The Many Sides of Jesus

The Many Sides of Jesus

Grace and peace from the Mystery in whom we live and move and have our being.

When Jesus had crossed again in the boat to the other side, a great crowd gathered around him; and he was by the sea.

Mark 5: 21-43

Last week, we talked about Jesus going to the ‘other side.’ This week he goes back to the other side…which was the original side…but it had become the ‘other side’ when Jesus went to the first ‘other side’…which then became the ‘present side,’ and made the original side, the ‘other side’. Now that Jesus has gone back over to the ‘other side’…it now returns to being the ‘original side’ and the original ‘other side’ returns to being the ‘other side’…after having been the ‘present side’.

Got it! Me neither!

Do you see how hard it is to figure out which side Jesus is on?

He keeps moving from one side AND to the other. He keeps healing on one side AND the other. He keeps restoring life on one side AND the other.

One day it’s a demon filled, Gentile man, living amongst dead people surrounded by pigs. The next day it’s the daughter of a leader of the synagogue and a woman with bleeding issues. Those are about as opposite sides as you can get.

‘Whose side are you on Jesus?”  It would seem, on whosever side is in need of healing and restoration…so that would pretty much include all sides.

It would appear, Jesus actually meant it in chapter 2 of Mark when he said, “Those who are well don’t need a physician, but those who are sick do; I have come to call not the righteous, but the sinners.”

Uh oh! I always thought I wanted to be on the side of Jesus. I thought that would make me righteous, but apparently, being on the side of Jesus puts me on the side of sinners – in the midst of sinners – and more than implies that I am a sinner. Doesn’t Jesus know that righteousness needs to avoid sinners? Righteousness needs to stay away from sin! Righteousness needs to keep from contacting, touching, rubbing shoulders with sin!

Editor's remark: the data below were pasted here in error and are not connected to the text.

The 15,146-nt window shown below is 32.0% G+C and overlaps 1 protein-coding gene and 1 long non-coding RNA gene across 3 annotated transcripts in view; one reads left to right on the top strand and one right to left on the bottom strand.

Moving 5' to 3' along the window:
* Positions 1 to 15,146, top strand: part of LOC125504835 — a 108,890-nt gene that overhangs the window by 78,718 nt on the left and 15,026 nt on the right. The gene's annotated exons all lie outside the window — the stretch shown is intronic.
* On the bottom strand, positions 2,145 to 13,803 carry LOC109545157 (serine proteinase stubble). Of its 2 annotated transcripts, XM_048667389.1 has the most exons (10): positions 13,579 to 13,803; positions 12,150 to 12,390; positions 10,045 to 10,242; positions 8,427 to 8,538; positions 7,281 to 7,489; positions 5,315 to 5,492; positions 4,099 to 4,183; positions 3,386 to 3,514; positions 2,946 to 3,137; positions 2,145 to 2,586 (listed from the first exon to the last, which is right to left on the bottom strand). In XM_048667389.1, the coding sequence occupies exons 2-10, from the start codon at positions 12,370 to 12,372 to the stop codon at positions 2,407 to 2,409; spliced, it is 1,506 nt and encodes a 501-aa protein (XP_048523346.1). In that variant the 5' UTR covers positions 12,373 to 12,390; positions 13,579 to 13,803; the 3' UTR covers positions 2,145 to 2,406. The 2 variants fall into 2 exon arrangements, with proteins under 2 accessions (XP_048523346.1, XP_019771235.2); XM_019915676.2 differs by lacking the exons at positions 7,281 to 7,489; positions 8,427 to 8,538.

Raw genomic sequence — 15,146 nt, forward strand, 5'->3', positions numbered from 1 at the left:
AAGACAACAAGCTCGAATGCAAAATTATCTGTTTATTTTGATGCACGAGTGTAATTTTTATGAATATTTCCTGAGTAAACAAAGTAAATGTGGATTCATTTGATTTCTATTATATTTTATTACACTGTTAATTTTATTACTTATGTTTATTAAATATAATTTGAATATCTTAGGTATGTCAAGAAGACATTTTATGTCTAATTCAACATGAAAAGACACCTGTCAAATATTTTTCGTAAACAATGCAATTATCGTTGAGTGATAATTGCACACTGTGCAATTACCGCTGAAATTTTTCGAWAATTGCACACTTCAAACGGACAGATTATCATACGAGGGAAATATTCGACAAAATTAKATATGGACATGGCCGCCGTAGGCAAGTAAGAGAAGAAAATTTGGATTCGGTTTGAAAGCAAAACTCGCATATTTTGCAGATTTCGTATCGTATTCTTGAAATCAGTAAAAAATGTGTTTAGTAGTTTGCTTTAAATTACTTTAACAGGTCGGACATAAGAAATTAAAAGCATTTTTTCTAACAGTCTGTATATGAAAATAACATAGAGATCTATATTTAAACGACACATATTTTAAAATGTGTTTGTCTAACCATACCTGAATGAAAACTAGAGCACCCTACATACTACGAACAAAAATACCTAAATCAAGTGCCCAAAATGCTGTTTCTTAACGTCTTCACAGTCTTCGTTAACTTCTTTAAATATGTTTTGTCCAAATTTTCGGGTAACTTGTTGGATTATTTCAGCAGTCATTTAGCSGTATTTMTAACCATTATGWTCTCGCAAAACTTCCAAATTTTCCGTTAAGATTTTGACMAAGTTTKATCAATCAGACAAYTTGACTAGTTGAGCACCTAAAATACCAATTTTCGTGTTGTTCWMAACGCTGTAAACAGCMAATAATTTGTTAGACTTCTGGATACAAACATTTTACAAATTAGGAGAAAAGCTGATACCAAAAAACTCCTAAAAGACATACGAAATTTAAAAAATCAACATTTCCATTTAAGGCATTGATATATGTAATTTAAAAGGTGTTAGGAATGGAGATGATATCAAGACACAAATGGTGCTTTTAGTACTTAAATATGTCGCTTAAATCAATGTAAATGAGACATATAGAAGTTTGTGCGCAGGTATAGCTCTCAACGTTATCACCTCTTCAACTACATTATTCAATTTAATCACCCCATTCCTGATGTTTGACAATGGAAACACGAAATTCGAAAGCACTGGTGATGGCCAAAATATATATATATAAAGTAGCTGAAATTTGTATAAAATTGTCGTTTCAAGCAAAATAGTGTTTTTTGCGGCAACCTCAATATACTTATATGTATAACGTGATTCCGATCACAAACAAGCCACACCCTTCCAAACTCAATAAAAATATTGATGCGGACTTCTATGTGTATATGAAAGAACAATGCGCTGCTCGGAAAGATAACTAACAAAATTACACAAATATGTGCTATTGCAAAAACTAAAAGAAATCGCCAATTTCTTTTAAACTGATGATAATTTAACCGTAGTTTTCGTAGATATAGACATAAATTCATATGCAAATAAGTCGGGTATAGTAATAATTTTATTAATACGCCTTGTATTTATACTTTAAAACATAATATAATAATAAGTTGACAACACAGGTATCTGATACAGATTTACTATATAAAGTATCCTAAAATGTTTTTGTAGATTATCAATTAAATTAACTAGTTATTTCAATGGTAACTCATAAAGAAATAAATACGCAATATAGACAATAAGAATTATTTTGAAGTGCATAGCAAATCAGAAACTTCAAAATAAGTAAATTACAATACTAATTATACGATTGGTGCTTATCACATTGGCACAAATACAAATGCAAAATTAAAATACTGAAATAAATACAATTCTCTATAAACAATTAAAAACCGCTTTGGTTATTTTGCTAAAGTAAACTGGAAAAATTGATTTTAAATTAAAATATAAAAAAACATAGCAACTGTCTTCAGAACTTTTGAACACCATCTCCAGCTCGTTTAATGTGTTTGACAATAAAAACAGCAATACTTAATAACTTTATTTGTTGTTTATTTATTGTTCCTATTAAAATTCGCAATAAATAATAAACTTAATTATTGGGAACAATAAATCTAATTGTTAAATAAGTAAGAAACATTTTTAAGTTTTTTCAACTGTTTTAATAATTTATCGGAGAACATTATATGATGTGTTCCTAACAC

But here is Jesus in our lesson for today. Touching a 12-year old dead girl and being touched by a woman with a blood issue for 12 years. Now in the bible, the number 12 is used to signify completion and perfection. There are 12 tribes of Israel…the 12 disciples and 12 apostles…in the book of Revelation, the New Jerusalem has 12 gates guarded by 12 angels…and of course there are the 12 commandments.

OK, just checking to see if you were still awake.

In the Bible, the number 12 signifies completeness and perfection. So the 12-year old girl is completely and perfectly dead, and the woman with a 12 year blood flow is completely and perfectly unclean in her blood issues.

And yet here is Jesus, touching and being touched by perfectly unclean people. And females at that. Mark is doubling down on the uncleanliness issue from his culture’s perspective. It seems that Jesus is unaware of the truth that when something clean and pure touches something unclean and impure…the clean becomes unclean…the pure becomes impure.

Isn’t that one thing we are sure of? That when purity touches impurity…purity becomes impure. And when clean touches unclean…clean becomes unclean. Isn’t that why we are taught to stay away from impurity and uncleanliness? Avoid it at all costs! Because when impurity touches purity…Impurity wins and when uncleanliness touches clean, uncleanliness defeats cleanliness.

“This man welcomes sinners and eats with them.”  The accusation against Jesus is one we can all understand. How can one stay clean and pure when mingling with the unclean and pure? Guilt by association is still guilt.

But it seems that something is different about the kingdom of the Divine. For according to these stories we have today, the deep Mystery is that when purity touches impurity, purity wins and when uncleanliness touches cleanliness, cleanliness wins.

When impurity touches purity, it becomes pure. And when uncleanliness is touched by cleanliness, it becomes clean.

Maybe being perfect doesn’t mean achieving and maintaining perfection, but rather, being perfect means embracing imperfection… in others and ourselves.

The first miracle Jesus performs in John’s gospel is the changing of purification water into celebratory wine. Think about that…the days of purifying oneself…the days of trying to stay pure are over. It is time to simply celebrate the Mystery’s presence: in us and with us and around us; in our imperfection, in our impurity. Purity issues are old wineskins that cannot contain the new wine of Christ.